Note that the term Generation C is also often used to describe Generation Caregiver, or the Sandwich Generation. This is the generation of Americans that is providing care to others, such as their children, the elderly, or dependents with disabilities. Click here for an in-depth look at Sandwich Generation Caregiver.

Why Is It Called  “Generation C”? 

Researchers and scholars have come up with the term “Generation C.” It primarily describes the emerging generation that is behind Generation Z. In this case, the “C” stands for “COVID.” The global pandemic is said to be a defining characteristic of this generation. 

The term “Generation C” also describes an entirely different demographic. In this case, the “C” stands for “Caregiver.” This generation includes any American that provides care to others. Many belong to the Sandwich Generation, or the generation of Americans that are providing care to more than one other generation at the same time, such as a child and an aging parent. The economic stressors and effects of COVID-19 also characterize this generation.

Who is In Gen C? 

Defining a new generation is difficult, especially as history continues to unfold. Generations are often named later in time, after historians have a holistic and overarching view of events that help shape and define a generation.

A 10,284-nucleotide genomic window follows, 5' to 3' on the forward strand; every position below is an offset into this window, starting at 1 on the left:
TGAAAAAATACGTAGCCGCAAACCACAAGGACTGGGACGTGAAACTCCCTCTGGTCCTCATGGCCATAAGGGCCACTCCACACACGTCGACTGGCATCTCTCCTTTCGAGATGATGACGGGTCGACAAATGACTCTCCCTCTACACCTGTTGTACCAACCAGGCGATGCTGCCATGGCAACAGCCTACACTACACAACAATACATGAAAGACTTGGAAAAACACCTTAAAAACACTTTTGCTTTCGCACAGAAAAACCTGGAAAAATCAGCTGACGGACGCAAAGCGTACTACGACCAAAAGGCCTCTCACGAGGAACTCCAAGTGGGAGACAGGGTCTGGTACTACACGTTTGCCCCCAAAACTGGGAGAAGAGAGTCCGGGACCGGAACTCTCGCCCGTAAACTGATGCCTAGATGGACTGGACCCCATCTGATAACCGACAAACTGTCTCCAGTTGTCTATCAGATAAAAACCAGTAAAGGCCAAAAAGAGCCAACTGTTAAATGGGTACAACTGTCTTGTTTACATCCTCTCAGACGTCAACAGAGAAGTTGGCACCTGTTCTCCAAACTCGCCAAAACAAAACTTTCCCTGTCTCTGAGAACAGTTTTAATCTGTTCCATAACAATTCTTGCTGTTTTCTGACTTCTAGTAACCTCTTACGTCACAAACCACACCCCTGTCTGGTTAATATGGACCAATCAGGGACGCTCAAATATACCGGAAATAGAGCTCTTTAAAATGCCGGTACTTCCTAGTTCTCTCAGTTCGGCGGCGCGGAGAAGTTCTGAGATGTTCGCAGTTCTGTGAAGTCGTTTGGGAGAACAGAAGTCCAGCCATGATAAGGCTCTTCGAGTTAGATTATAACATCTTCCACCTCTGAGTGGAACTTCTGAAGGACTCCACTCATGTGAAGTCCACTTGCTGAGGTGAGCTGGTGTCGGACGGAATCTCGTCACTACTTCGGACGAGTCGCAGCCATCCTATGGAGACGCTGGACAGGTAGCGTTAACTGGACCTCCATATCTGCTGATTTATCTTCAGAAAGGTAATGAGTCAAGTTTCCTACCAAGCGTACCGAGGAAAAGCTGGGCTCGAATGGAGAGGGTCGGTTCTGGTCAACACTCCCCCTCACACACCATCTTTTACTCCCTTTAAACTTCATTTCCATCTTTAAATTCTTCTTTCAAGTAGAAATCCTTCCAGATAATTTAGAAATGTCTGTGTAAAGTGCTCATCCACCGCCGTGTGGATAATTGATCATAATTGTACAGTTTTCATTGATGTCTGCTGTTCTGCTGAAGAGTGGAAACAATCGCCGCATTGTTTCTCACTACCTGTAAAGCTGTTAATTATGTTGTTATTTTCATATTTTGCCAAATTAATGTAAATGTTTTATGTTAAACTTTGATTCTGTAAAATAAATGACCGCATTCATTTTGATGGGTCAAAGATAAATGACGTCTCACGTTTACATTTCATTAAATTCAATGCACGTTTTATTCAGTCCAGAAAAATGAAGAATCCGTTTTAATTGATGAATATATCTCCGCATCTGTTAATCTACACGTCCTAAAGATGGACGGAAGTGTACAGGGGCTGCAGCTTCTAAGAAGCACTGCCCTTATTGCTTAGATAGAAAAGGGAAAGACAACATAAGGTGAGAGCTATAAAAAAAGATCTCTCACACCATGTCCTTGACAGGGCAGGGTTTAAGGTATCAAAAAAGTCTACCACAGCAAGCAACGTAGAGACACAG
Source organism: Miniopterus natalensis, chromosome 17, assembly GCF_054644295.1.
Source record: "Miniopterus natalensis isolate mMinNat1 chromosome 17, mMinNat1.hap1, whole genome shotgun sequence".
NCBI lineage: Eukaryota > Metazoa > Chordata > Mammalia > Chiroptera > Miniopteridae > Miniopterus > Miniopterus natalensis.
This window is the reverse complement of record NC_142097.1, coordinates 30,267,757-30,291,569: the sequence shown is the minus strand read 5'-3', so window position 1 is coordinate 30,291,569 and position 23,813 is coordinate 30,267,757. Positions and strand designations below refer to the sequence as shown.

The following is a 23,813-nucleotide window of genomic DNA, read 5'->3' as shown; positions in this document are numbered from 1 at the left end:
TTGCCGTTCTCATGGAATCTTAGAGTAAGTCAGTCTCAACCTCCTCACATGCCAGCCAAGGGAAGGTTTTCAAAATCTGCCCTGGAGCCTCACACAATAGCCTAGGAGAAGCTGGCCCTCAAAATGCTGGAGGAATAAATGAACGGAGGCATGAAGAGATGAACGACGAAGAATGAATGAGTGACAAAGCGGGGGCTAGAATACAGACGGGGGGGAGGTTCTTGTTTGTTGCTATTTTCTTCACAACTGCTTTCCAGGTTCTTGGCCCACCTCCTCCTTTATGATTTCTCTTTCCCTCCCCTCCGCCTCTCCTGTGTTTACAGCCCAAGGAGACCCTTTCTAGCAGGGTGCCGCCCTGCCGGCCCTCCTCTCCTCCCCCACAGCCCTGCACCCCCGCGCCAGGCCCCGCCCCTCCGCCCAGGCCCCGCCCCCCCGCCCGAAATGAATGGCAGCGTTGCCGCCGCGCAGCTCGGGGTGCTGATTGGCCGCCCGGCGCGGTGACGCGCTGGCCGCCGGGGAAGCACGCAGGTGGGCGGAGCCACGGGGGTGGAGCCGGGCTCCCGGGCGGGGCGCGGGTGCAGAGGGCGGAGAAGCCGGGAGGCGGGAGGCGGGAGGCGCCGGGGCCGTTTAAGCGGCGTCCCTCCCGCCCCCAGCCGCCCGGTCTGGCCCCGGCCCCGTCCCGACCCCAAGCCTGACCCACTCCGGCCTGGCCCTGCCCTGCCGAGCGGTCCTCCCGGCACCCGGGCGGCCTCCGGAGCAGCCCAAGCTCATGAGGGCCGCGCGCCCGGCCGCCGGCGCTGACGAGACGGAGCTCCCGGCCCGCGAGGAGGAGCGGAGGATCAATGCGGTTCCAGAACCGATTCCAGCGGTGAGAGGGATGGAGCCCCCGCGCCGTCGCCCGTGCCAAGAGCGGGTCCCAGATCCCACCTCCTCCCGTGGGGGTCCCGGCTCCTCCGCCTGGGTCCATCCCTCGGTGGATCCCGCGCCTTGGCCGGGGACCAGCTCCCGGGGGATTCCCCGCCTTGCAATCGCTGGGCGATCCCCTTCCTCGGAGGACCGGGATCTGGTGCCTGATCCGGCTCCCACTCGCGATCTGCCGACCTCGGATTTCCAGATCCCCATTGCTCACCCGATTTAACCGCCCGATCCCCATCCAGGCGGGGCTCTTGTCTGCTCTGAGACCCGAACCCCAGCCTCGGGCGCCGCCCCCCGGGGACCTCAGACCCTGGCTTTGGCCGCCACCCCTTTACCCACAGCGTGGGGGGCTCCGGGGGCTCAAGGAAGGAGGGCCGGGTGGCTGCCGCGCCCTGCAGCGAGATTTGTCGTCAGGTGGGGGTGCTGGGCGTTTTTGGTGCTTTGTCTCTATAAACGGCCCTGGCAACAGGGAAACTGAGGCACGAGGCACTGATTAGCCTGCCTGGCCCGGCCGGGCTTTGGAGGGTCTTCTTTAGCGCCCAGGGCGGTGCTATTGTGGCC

In general, sociologists and economists are in agreement that Generation C follows in the footsteps of Generation Z, who were born between 1997 and 2012. They are currently aged between 10 and 25. Generation C (or Generation COVID) likely includes any child born after 2012.

Here is a breakdown of how generations have been defined over the last 100 years:

  • The Silent Generation: Born in years 1925 - 1945 

  • Baby Boomers: Born 1946 - 1964

  • Generation X: Born 1965 - 1980

  • Millennials: Born 1981 - 1996

  • Generation Z: 1997 - 2012*

  • Generation C: 2013*

*Dates are not finalized and may change. One expert believes Gen C includes children that were born in 2016 up until the mid-2030s.

What Does the Future Hold for Generation C?

A distinguishing feature regarding Generation C is that they will be the sole generation of young people who currently live through and will have lived through a pandemic in their most formative years.